A new report from the International Institute for Sustainable Development (IISD) has found that the rapid spread of new fisheries and intensive farming techniques have pushed global waters back by more than half a million square kilometers in just the past three decades.
The study found that fisheries have shrunk by more that 60 percent globally over that period.
“We see a clear shift from the early 1900s, when fisheries were a major driver of global water supply, to today’s climate,” said Dr. Robert A. Smith, an IISD senior fellow and the study’s co-author.
Smith’s study looked at the impact of new species and fishing methods on marine ecosystems across a wide range of countries.
It found that, in the 1970s, fishing and intensive fishing accounted for roughly 30 percent of all freshwater and ocean ecosystems worldwide.
By 2020, that share had fallen to just over 15 percent.
And by 2050, the figure had fallen by half, to around 5 percent.
By 2030, fisheries accounted for less than 2 percent of the world’s freshwater and oceans, but that figure is projected to reach more than 10 percent by 2050.
A report from The Associated Press (AP) found that by 2050 the number of fish species in the world will have increased by a staggering 50 percent.
In the past, scientists have estimated that more than 50 percent of freshwater resources in the oceans and seas were managed by humans.
But the latest IISd study suggests that humans are contributing to the situation by changing the water quality and altering how much fish can eat.
The study analyzed the impact on marine and freshwater ecosystems around the world.
In the United States, the study found a rapid increase in the number and size of shrimp-driven fisheries.
The number of shrimp and other marine species in U.S. waters doubled between 1996 and 2016.
The amount of shrimp harvested by shrimp-fueled fisheries has also increased dramatically in recent decades, and scientists say this is driving the rapid expansion of new, intensively farmed species.
One of the main threats to fisheries is climate change, said Smith, who co-authored the report.
IISd researchers used satellite and other data to calculate how much freshwater resources are lost to ocean acidification, which is when water becomes less salt-stable and is therefore less able to absorb nutrients.
They found that during this time, freshwater fisheries have declined by more then 30 percent.
They also found that fish-eating species in coastal waters around the globe have declined, from the size of the Atlantic cod fishery to the size and species of cod in the North Atlantic and Pacific.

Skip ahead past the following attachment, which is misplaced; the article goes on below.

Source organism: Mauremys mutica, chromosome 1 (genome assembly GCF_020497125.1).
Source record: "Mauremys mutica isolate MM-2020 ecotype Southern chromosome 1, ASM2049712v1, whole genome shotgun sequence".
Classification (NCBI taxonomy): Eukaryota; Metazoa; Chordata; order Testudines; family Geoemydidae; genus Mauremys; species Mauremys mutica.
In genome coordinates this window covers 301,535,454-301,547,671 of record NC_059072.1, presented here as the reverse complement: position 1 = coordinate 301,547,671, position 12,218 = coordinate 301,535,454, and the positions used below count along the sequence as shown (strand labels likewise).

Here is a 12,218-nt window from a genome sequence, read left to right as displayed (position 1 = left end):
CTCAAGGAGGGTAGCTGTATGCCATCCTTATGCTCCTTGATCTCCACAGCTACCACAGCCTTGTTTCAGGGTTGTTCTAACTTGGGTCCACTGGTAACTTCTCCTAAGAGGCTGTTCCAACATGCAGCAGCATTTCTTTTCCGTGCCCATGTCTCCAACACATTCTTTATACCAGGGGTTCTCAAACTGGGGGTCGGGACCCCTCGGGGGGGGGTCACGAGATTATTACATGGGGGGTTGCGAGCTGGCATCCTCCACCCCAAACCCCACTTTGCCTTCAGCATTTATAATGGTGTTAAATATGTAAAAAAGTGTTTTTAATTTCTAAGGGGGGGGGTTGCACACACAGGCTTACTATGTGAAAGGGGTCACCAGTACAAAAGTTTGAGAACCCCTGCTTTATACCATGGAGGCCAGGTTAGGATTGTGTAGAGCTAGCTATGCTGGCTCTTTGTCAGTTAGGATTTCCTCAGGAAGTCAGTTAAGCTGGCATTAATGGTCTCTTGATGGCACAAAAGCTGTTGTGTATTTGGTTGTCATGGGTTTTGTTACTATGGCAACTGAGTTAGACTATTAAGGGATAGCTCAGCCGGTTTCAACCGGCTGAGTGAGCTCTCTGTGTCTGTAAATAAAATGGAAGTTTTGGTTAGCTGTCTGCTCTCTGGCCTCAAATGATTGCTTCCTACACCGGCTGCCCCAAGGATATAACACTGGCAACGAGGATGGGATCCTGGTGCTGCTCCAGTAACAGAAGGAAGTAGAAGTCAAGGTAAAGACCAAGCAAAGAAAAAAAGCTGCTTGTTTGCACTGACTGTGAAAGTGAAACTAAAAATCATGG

At the same time, shrimp-farming fisheries have grown, with a 40 percent increase over the same period.
The report notes that some fisheries have also become more dependent on human-assisted farming techniques.
The IISDs research found that for some species, such as sharks and rays, fisheries have increased their reliance on human farming, while others have experienced declines in their reliance.
For example, the sharks in the Gulf of Mexico have been increasing their reliance by 50 percent since 1996, the researchers said.
As more people move to the coasts, these species are being displaced from the water and are now more susceptible to pollution.
Scientists have long suspected that these fisheries are the primary drivers of the rapid increase of species in many regions, but the IIS davide of the study said the results suggest that “fishing is not the only driver.”
The Iisd report, which appears in the Journal of Biological Chemistry, also found large decreases in the numbers of species and the number that have adapted to the changing climate.
That includes the numbers and types of fish in some of the oceans that have changed dramatically over time.
The researchers also found an increase in species of marine animals that are able to survive in the sea, including a sharp decline in shark populations.
There are many other changes happening in the ocean, too, with the number, species and types changing at a rapid pace.
Smith noted that this is one of the reasons the Iisds study focuses on fisheries and not ocean ecosystems.
He said that we need to understand the mechanisms of change in order to understand how these changes will impact species and ecosystems.
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